htr [half treble]:: yarn over, insert hook, yarn over, pull the loop back through the stitch (three loops on hook), yarn over and pull through all three loops on hook (note :: this is equivalent to the US hdc stitch) tr [treble] :: yarn over, insert hook, yarn over, pull the loop back through the stitch (three loops on hook), yarn over and pull through two loops on hook (two loops left on hook), yarn over and pull through remaining two loops (note :: this is equivalent to the US dc stitch) dtr [double treble] :: yarn over TWICE, insert hook, yarn over, pull loop back through stitch (four loops on hook). Yarn over and pull through two loops (three loops left on hook), yarn over and pull through two loops (2 loops left on hook), yarn over and pull through remaining two loops (note :: this is equivalent to the US tr stitch) OK.............here we go...........................................

:: Flower Centre :: To start :: chain 4 and join with a sl st to form a ring. You'll be working out of the ring for the first round. :: Round 1 :: Chain 2 (counts as 1 dc), then work 6 dc's into ring. Join with a sl st to top of ch-2 to close round. You should clearly be able to see 7 stitches that you'll be working out of for the next round (as above)

:: Round 2 :: Slip stitch into first stitch of previous round so that you're beginning round 2 in the right place. Chain 2 (counts as 1dc), then 1dc into same stitch (as above)

Work 2 dc's into each of next 6 stitches, then sl st into top of ch-2 to close round. Fasten off.

You should now have 14 stitches to work out of for the next round (as above)

:: First Petal Layer :: Begin by inserting hook into first stitch and hooking through a new colour. You can knot it to the tail end of the old colour if you like, but I find it gives a neater finish if you just hold onto the tail end at first and then crochet over it to anchor.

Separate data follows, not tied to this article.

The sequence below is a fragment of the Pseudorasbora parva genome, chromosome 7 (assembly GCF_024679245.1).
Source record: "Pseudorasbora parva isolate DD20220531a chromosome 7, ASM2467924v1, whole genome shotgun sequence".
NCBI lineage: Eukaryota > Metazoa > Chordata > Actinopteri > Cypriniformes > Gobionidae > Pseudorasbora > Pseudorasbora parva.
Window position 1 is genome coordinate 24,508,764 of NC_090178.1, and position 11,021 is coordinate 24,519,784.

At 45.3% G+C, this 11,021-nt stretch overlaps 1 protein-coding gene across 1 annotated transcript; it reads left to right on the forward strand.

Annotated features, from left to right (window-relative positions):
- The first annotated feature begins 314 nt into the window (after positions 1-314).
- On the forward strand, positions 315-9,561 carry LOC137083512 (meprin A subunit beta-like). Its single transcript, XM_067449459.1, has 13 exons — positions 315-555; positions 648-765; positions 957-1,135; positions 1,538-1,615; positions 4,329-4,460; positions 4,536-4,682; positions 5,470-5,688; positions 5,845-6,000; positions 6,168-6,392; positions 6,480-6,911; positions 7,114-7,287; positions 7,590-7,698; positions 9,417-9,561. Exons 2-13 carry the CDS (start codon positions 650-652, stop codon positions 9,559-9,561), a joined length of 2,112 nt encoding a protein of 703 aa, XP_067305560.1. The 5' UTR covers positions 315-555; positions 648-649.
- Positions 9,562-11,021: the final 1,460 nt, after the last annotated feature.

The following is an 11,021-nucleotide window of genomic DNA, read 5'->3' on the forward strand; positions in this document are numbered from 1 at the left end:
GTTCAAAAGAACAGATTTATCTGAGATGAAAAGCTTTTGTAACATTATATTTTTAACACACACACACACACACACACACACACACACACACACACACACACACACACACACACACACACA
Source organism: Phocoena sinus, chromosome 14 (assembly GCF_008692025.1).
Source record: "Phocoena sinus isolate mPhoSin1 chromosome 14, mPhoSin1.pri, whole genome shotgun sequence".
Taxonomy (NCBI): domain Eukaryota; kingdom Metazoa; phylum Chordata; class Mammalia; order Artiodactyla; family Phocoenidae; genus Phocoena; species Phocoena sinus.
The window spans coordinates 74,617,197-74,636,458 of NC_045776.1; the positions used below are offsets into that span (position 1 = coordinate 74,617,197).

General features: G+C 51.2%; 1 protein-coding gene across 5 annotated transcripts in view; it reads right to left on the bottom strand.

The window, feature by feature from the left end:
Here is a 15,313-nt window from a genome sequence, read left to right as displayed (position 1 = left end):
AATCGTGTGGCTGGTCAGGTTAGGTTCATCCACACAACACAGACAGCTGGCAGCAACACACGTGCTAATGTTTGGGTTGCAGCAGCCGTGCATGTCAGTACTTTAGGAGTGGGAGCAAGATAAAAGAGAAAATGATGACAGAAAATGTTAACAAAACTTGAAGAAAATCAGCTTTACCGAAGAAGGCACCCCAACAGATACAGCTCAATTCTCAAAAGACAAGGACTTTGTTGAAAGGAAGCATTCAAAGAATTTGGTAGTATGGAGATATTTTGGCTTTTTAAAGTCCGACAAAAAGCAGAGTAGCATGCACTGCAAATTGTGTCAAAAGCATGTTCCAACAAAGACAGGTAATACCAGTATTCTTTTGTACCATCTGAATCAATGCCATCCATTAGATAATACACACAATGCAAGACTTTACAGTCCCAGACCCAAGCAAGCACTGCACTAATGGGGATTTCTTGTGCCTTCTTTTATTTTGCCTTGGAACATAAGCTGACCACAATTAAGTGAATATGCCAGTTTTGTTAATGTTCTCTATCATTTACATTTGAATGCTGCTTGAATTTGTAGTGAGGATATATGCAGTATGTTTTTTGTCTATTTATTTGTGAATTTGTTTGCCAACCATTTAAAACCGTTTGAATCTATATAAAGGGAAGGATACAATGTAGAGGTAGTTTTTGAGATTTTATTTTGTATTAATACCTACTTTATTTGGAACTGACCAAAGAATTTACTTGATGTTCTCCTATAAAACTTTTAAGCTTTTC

Into the next stitch, work 4 tr's, remembering to crochet over your ends as you work.

Slip stitch into next stitch. First petal made.

*work 4tr's into next stitch, sl st into next stitch*. Repeat between ** until you have made 6 petals. You should have one last stitch left, so work 4 tr's into that stitch, then end the round by slip stitching into the very first stitch. Fasten off.

First Layer complete!

:: Second Petal Layer :: This layer is made up in two parts. The first part involves creating a series of chain loops, and the second part involves creating the petals out of the chain loops. Sorry if it sounds confusing, it's quite straight forward I promise!

Firstly, choose your new colour and make a slip knot on the hook, as in the above picture.

What you're going to do is to anchor the new yarn into the back of the petals of the previous round. You'll be picking up two loops from the centre-back of each petal. See where I've put my needle? Those are the middle two loops that will provide the anchor. So.....

...keep the slipknot on the hook. Hold the flower so that it's upright with the right side facing you. Use the hook to pick up those two loops at the back of the first petal, but keep the flower's right side facing you (as above)

Now work a slip stitch through those two loops....in other words, yarn over then pull the yarn through the two back-petal loops, then through the slip stitch already on your hook. You are now anchored in place and ready to start making chain loops (as above)

Chain 3.

Now get ready to anchor again...keep the right side of the flower facing you and pick up two loops at the back of the next petal to the left. Slip Stitch as you did before (yarn over, pull yarn through the two loops and through the loop on your hook)

You should now have a chain-loop anchored at each end to the back of two petals (as above). Remember to keep the front of the flower facing you, and that you are working from right to left. *Chain 3, then make a slip stitch anchor through the two loops in the centre of the next petal.* Repeat between ** 6 more times until you have 7 chain-loops in total.

Your last slip stitch will be made right back at the beginning, you need to slip stitch into the very first slip stitch you made, if that makes sense?! (a slip stitch into a slip stitch! see above). DON'T FASTEN OFF.